Half of the people who could benefit from cholesterol-lowering drugs aren't taking them, a large new study shows.
More than a third of American adults fall under criteria that make them eligible to take medications that will lower their LDL or "bad" cholesterol levels, but a report by CDC researchers shows nearly half aren't popping the pills. The study found African-Americans and Mexican-Americans are less likely than whites to use medication.
The report also showed that less than half of people with high cholesterol were making lifestyle changes that could help them sidestep heart disease, such as regular exercise, a heart-healthy diet, and shedding pounds.
"This study reveals opportunities to reduce existing disparities through targeted patient education and cholesterol management programs," Dr. Carla Mercado, a scientist in the Division for Heart Disease and Stroke Prevention at the CDC, said in a statement.
She said close to 800,000 people die in the U.S. each year from cardiovascular diseases. "That's one in every three deaths - and high cholesterol continues to be a major risk factor," Mercado said.
While medication rates and lifestyle changes lag, the authors also offered one positive note: the number of Americans with high cholesterol levels dropped between 2007 and 2014.
Dr. Chip Lavie, medical director of Cardiac Rehabilitation and Prevention at John Ochsner Heart and Vascular Institute, in New Orleans, told CBS News there are layers of reasons why patients don't take cholesterol-lowering medications even when doctors say they should.
"Bad lipids do not make one feel badly until the heart attack, heart failure, or stroke occurs," he said. People who feel fine may think the drugs aren't really needed, or may not be willing to put up with side effects.
The cost of medications, concern about adverse effects - real and perceived - and a lack of communication between health care providers and their patients are among the other issues that get in the way, Lavie added.
Dr. Ileana Piña, chair of the council on clinical cardiology for the American Heart Association, said, "I work in the Bronx, not a very rich borough. I hear patients say they don't have money for the co-pay."
Piña, also a professor of medicine and epidemiology and population health at Albert Einstein College of Medicine, said older patients sometimes run out of medication before they receive their Social Security checks, or can't get transportation to their pharmacy to pick up their prescription.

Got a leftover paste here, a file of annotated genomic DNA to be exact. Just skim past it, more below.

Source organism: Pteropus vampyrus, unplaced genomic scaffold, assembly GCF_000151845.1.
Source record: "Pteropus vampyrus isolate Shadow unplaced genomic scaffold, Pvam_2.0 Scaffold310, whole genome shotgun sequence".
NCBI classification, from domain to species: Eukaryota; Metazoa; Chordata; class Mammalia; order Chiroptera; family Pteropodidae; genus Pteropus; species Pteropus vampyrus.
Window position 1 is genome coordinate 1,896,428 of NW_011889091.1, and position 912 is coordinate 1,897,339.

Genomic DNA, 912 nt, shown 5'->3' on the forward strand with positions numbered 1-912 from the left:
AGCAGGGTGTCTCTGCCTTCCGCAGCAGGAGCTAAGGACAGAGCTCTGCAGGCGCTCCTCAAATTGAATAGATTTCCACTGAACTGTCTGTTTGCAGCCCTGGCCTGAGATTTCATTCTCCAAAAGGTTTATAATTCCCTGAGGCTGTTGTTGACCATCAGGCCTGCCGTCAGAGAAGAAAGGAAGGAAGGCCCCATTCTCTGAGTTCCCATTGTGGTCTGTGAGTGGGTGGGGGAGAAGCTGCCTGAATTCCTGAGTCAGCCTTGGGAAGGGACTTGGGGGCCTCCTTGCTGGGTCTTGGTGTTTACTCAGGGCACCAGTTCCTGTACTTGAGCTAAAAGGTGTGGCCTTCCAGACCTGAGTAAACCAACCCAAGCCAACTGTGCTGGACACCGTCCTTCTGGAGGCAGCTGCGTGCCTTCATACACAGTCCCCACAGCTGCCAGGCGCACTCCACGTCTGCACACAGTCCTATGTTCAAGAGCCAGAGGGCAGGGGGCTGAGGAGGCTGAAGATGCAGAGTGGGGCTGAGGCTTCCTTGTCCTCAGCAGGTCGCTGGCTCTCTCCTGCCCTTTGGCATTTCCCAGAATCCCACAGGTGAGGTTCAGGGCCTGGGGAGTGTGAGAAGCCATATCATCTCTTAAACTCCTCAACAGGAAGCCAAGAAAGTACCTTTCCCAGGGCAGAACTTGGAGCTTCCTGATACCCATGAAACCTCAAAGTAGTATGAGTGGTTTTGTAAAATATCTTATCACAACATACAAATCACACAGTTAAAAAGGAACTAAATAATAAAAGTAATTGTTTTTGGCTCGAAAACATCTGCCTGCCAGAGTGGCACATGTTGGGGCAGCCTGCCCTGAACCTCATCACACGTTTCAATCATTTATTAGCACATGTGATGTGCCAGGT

Fear of possible side effects also stops many patients from taking the drugs - or even trying them in the first place.
Some statin users have reported cognitive impairment, such as memory loss, forgetfulness and confusion. A study published in June in JAMA Internal Medicine showed that more patients taking statins reported short-term memory loss in the 30-day period after first taking the drug when compared to people not taking any cholesterol-lowering drugs. However, the same was true for patients taking non-statin cholesterol-lowering drugs.
Other side effects may include increased risk of raised blood sugar levels and developing type 2 diabetes, according to the FDA, or complaints of muscle pain and damage.
Piña said reports of these types of problems spread widely.
"A lot of it is cultural. If you chit chat with your neighbor and they're taking the medication and having a lot of aches and pains from their statin, you may be less likely to want to take yours, too," she said.
But the side effect risks shouldn't scare people off from considering statins, Dr. Amy Egan, deputy director for safety in the FDA's division of Metabolism and Endocrinology Products said in a statement posted on the FDA's website prior to this new research.
"The value of statins in preventing heart disease has been clearly established," Egan said. "Their benefit is indisputable, but they need to be taken with care and knowledge of their side effects."
And then there are patients who don't believe medications are doing anything for them, Piña added.
But, as Egan indicated, she said patients need to know that taking lipid medications as prescribed can substantially reduce cardiovascular events, including heart attacks and stroke, and reduce a person's risk for death.
Getting people to take their medicines - for cholesterol and other medical issues - requires a lot of patient communication and education, Piña said.
"Sometimes education is better done not by physicians but by pharmacists, nurse practitioners, even coaches. We can all do a much better job of sitting down with patients and finding out why this person isn't taking the drugs," she said.
Teaching patients that they don't have to get dressed in expensive gear and sneakers in order to exercise is another important message health care providers need to get across, she said. Just moving, whether it's walking, gardening, or anything a patient enjoys, can improve health.
"It takes a village to get patients to be adherent," she said.